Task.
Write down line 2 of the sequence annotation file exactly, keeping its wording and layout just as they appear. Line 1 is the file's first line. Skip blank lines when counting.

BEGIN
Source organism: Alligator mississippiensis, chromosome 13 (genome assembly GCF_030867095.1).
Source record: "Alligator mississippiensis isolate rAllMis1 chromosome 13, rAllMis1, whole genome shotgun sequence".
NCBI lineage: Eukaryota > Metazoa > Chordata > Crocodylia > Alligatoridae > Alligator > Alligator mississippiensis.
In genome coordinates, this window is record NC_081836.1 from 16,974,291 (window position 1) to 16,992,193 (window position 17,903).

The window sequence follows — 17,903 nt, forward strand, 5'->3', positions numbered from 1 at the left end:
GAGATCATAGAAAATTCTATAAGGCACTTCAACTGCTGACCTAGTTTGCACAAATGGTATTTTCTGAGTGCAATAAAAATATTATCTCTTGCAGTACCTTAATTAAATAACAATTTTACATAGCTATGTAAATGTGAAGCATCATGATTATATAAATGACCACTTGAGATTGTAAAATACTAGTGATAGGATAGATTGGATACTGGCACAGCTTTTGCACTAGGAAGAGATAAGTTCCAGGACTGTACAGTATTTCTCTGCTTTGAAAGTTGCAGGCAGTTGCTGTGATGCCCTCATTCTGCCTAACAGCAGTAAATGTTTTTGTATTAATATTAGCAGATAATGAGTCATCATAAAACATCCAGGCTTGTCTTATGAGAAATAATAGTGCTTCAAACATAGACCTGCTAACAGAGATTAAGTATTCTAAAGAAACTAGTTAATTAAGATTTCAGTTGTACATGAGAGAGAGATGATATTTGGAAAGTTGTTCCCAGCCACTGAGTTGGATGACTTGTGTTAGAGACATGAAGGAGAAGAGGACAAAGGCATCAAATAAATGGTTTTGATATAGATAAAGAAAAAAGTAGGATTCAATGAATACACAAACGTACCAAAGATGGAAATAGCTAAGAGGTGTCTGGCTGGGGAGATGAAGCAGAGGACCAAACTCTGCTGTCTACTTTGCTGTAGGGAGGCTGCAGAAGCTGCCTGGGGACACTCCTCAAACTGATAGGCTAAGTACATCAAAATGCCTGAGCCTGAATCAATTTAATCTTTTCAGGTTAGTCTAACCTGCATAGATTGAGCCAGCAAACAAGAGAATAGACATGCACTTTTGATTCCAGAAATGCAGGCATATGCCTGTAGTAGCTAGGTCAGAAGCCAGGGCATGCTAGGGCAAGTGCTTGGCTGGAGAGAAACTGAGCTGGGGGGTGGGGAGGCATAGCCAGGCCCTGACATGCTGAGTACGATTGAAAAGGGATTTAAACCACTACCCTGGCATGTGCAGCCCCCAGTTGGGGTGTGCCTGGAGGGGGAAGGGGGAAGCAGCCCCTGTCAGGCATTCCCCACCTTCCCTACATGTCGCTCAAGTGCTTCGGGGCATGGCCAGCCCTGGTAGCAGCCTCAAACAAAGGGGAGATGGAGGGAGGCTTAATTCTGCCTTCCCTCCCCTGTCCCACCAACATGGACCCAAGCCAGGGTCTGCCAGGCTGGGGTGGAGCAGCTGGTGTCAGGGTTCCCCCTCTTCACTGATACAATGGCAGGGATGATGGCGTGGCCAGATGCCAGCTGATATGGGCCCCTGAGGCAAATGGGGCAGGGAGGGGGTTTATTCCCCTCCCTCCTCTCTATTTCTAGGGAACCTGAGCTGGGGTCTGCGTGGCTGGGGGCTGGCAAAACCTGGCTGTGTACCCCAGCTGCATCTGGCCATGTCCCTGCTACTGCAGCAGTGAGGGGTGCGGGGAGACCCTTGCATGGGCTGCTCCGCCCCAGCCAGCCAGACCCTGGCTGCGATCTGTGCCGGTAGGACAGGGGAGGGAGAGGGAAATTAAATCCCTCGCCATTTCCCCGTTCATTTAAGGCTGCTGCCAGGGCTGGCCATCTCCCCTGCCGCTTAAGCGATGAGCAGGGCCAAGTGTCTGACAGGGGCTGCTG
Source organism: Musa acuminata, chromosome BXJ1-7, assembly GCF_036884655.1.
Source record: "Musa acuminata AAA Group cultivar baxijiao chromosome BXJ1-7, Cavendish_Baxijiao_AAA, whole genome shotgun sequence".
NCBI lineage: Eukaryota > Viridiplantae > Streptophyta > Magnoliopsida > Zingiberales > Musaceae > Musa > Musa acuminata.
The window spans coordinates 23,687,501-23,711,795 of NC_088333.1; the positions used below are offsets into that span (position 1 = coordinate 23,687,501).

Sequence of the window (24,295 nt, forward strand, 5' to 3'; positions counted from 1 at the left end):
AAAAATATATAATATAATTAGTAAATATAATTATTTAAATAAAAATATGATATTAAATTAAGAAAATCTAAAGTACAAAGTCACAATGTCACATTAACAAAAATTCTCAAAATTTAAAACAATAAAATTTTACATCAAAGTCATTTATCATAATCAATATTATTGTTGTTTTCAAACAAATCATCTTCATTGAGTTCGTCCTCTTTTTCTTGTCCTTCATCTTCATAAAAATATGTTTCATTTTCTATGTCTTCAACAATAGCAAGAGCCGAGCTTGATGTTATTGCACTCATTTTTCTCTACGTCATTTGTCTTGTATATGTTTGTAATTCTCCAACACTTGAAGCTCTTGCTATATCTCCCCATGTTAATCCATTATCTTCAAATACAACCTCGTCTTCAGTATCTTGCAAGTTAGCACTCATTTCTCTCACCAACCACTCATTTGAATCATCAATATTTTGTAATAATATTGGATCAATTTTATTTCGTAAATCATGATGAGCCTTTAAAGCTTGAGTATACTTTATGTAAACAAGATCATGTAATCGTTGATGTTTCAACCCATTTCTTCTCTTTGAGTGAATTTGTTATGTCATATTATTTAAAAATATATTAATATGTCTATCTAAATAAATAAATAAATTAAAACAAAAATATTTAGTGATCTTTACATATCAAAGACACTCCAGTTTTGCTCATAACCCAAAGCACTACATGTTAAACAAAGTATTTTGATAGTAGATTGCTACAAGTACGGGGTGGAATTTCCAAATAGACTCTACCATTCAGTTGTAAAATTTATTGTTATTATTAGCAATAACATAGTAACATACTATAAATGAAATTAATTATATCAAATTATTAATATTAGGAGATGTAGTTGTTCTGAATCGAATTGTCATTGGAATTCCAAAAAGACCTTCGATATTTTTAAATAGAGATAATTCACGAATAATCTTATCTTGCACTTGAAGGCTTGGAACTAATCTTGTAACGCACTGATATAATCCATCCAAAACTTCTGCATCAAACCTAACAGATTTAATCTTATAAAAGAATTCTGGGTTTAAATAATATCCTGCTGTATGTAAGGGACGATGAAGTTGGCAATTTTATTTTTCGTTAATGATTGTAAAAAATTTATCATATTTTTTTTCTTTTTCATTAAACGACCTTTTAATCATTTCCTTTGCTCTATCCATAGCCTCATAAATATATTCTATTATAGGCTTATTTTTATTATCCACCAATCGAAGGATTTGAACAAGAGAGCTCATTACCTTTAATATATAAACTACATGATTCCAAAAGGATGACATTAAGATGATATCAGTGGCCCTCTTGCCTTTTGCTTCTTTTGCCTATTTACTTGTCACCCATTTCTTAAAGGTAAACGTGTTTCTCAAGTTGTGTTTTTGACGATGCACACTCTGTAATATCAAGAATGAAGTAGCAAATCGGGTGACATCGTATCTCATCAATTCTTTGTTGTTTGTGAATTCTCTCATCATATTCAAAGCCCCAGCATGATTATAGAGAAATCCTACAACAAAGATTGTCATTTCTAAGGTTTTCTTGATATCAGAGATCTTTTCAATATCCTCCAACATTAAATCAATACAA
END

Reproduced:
Source record: "Alligator mississippiensis isolate rAllMis1 chromosome 13, rAllMis1, whole genome shotgun sequence".